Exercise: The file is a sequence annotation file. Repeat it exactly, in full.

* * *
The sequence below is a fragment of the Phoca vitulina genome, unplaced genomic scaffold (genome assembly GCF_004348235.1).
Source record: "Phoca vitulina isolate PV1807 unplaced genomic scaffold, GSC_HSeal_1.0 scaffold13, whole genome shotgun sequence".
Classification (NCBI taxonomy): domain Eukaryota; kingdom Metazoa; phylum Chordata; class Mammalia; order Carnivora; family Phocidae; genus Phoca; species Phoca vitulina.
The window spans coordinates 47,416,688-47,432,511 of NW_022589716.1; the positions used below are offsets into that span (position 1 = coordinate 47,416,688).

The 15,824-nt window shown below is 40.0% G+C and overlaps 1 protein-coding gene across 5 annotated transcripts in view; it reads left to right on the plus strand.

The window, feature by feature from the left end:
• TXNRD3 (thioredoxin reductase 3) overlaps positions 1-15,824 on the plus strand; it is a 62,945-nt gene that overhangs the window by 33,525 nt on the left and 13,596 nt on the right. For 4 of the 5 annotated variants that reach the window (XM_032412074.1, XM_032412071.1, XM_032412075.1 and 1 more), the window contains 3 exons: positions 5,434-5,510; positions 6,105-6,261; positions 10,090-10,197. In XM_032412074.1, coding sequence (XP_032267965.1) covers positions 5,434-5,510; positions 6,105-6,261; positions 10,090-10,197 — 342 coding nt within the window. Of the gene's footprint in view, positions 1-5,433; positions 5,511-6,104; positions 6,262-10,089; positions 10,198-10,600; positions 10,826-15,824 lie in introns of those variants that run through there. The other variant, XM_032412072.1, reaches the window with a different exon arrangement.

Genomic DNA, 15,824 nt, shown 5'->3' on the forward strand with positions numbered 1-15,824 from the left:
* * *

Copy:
The sequence below is a fragment of the Phoca vitulina genome, unplaced genomic scaffold (genome assembly GCF_004348235.1).
Source record: "Phoca vitulina isolate PV1807 unplaced genomic scaffold, GSC_HSeal_1.0 scaffold13, whole genome shotgun sequence".
Classification (NCBI taxonomy): domain Eukaryota; kingdom Metazoa; phylum Chordata; class Mammalia; order Carnivora; family Phocidae; genus Phoca; species Phoca vitulina.
The window spans coordinates 47,416,688-47,432,511 of NW_022589716.1; the positions used below are offsets into that span (position 1 = coordinate 47,416,688).

The 15,824-nt window shown below is 40.0% G+C and overlaps 1 protein-coding gene across 5 annotated transcripts in view; it reads left to right on the plus strand.

The window, feature by feature from the left end:
• TXNRD3 (thioredoxin reductase 3) overlaps positions 1-15,824 on the plus strand; it is a 62,945-nt gene that overhangs the window by 33,525 nt on the left and 13,596 nt on the right. For 4 of the 5 annotated variants that reach the window (XM_032412074.1, XM_032412071.1, XM_032412075.1 and 1 more), the window contains 3 exons: positions 5,434-5,510; positions 6,105-6,261; positions 10,090-10,197. In XM_032412074.1, coding sequence (XP_032267965.1) covers positions 5,434-5,510; positions 6,105-6,261; positions 10,090-10,197 — 342 coding nt within the window. Of the gene's footprint in view, positions 1-5,433; positions 5,511-6,104; positions 6,262-10,089; positions 10,198-10,600; positions 10,826-15,824 lie in introns of those variants that run through there. The other variant, XM_032412072.1, reaches the window with a different exon arrangement.

Genomic DNA, 15,824 nt, shown 5'->3' on the forward strand with positions numbered 1-15,824 from the left: